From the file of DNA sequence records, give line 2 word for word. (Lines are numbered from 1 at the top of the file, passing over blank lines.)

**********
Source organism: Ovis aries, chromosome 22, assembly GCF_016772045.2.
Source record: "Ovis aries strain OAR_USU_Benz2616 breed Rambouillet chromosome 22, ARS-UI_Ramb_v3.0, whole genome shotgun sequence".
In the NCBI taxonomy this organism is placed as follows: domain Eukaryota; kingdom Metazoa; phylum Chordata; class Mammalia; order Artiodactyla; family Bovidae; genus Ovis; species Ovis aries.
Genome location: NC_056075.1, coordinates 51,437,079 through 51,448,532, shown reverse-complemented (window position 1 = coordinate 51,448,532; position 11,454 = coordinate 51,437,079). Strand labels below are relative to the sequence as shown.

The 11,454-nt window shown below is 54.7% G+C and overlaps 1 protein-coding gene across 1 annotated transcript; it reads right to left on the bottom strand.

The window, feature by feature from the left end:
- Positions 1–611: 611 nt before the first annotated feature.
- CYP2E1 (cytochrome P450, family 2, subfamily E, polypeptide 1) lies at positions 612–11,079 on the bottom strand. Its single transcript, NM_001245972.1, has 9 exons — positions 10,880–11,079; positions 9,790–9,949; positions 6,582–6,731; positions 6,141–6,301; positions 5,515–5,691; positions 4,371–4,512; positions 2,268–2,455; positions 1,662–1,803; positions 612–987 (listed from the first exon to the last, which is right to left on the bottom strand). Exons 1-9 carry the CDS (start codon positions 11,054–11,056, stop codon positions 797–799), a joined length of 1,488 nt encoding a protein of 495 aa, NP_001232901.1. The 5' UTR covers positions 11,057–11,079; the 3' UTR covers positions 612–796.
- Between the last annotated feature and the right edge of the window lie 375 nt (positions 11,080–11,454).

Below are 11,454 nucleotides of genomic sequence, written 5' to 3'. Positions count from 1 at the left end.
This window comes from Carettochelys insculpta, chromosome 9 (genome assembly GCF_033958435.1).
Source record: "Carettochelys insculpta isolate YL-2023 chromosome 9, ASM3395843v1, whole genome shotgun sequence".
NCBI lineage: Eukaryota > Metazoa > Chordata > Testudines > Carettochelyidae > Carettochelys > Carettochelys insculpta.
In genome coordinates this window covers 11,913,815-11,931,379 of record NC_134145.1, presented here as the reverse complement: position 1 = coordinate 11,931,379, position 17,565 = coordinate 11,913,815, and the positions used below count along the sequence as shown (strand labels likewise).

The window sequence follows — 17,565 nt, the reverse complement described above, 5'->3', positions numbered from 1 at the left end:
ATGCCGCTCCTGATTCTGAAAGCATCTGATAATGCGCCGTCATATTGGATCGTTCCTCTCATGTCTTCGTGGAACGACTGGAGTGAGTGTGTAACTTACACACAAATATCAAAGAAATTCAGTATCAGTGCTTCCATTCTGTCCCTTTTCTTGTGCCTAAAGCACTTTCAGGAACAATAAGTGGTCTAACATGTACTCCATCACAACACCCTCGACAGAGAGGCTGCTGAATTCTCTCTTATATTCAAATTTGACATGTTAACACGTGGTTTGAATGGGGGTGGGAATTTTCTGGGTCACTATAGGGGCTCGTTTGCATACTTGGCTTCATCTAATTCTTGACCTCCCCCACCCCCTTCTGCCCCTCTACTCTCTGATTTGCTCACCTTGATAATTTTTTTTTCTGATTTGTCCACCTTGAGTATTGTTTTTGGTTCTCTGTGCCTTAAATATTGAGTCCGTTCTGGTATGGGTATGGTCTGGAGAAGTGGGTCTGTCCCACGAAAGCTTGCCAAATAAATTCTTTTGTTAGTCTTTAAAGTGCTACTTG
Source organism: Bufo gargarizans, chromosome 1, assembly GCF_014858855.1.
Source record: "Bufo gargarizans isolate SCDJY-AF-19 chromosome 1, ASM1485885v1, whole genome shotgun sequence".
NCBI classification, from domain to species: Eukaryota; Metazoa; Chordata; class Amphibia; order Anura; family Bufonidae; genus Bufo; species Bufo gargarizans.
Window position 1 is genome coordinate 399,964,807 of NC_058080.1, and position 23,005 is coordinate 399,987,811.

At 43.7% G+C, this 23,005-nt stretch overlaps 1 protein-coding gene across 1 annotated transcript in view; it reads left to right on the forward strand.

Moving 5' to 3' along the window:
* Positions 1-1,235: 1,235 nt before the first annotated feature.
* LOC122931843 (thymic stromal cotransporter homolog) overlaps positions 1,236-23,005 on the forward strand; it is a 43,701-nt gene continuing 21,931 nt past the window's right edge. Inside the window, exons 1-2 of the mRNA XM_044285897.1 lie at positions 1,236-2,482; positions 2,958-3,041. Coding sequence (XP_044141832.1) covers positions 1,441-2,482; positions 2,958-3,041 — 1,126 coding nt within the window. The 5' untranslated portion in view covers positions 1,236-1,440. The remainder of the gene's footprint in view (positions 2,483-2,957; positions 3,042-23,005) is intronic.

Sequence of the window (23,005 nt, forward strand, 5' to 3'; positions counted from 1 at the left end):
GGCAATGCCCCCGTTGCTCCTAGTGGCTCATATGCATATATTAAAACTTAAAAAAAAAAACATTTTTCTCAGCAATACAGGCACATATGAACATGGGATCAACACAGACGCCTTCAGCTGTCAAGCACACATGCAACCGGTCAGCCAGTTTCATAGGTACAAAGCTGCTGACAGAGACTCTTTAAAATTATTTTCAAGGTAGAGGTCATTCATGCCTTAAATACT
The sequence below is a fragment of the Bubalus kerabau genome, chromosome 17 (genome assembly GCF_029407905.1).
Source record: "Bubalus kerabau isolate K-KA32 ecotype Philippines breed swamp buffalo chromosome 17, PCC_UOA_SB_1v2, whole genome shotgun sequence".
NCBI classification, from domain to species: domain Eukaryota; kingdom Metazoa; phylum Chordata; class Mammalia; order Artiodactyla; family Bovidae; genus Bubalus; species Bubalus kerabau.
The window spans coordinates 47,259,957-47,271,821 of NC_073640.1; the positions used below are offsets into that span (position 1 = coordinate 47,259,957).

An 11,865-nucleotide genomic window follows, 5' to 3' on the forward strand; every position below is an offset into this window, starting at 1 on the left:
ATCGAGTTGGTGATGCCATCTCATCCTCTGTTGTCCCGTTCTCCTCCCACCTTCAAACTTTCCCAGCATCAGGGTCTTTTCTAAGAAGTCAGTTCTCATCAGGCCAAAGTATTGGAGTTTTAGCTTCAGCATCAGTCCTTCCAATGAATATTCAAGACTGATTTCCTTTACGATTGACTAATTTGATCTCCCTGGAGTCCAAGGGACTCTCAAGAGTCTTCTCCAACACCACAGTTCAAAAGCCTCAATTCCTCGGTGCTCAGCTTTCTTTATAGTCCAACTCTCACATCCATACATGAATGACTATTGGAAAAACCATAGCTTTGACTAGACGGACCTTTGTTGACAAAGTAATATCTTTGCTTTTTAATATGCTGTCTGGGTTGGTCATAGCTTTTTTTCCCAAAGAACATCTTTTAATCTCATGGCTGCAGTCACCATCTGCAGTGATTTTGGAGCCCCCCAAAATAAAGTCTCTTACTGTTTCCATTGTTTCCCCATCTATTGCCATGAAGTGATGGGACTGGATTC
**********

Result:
Source record: "Ovis aries strain OAR_USU_Benz2616 breed Rambouillet chromosome 22, ARS-UI_Ramb_v3.0, whole genome shotgun sequence".